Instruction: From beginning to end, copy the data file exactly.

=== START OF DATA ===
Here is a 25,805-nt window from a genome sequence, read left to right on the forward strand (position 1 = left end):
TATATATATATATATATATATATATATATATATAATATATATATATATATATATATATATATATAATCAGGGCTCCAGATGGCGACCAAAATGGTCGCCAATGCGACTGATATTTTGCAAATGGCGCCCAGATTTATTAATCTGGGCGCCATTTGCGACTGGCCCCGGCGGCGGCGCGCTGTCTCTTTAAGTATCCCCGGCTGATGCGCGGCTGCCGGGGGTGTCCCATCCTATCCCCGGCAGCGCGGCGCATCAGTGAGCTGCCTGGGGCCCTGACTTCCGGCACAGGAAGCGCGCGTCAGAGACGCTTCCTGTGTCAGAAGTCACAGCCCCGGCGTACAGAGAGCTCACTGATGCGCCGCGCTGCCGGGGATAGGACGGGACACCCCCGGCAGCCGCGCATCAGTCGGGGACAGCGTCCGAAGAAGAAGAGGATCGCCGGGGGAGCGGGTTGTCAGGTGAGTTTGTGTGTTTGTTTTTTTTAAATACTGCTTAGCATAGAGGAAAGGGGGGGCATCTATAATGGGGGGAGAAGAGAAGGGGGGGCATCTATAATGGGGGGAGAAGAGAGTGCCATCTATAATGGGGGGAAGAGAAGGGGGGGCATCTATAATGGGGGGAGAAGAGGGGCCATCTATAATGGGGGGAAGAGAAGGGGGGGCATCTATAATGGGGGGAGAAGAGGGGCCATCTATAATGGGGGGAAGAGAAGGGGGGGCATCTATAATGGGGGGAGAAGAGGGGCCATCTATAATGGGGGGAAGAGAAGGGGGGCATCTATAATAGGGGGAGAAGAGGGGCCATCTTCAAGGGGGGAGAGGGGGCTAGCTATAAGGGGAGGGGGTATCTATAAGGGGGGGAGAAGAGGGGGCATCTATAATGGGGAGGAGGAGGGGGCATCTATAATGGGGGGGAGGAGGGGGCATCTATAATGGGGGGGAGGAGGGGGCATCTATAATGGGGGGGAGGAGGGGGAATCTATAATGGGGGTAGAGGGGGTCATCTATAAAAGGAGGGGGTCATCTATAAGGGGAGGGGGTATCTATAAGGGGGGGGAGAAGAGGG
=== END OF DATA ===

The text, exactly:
Here is a 25,805-nt window from a genome sequence, read left to right on the forward strand (position 1 = left end):
TATATATATATATATATATATATATATATATATAATATATATATATATATATATATATATATATAATCAGGGCTCCAGATGGCGACCAAAATGGTCGCCAATGCGACTGATATTTTGCAAATGGCGCCCAGATTTATTAATCTGGGCGCCATTTGCGACTGGCCCCGGCGGCGGCGCGCTGTCTCTTTAAGTATCCCCGGCTGATGCGCGGCTGCCGGGGGTGTCCCATCCTATCCCCGGCAGCGCGGCGCATCAGTGAGCTGCCTGGGGCCCTGACTTCCGGCACAGGAAGCGCGCGTCAGAGACGCTTCCTGTGTCAGAAGTCACAGCCCCGGCGTACAGAGAGCTCACTGATGCGCCGCGCTGCCGGGGATAGGACGGGACACCCCCGGCAGCCGCGCATCAGTCGGGGACAGCGTCCGAAGAAGAAGAGGATCGCCGGGGGAGCGGGTTGTCAGGTGAGTTTGTGTGTTTGTTTTTTTTAAATACTGCTTAGCATAGAGGAAAGGGGGGGCATCTATAATGGGGGGAGAAGAGAAGGGGGGGCATCTATAATGGGGGGAGAAGAGAGTGCCATCTATAATGGGGGGAAGAGAAGGGGGGGCATCTATAATGGGGGGAGAAGAGGGGCCATCTATAATGGGGGGAAGAGAAGGGGGGGCATCTATAATGGGGGGAGAAGAGGGGCCATCTATAATGGGGGGAAGAGAAGGGGGGGCATCTATAATGGGGGGAGAAGAGGGGCCATCTATAATGGGGGGAAGAGAAGGGGGGCATCTATAATAGGGGGAGAAGAGGGGCCATCTTCAAGGGGGGAGAGGGGGCTAGCTATAAGGGGAGGGGGTATCTATAAGGGGGGGAGAAGAGGGGGCATCTATAATGGGGAGGAGGAGGGGGCATCTATAATGGGGGGGAGGAGGGGGCATCTATAATGGGGGGGAGGAGGGGGCATCTATAATGGGGGGGAGGAGGGGGAATCTATAATGGGGGTAGAGGGGGTCATCTATAAAAGGAGGGGGTCATCTATAAGGGGAGGGGGTATCTATAAGGGGGGGGAGAAGAGGG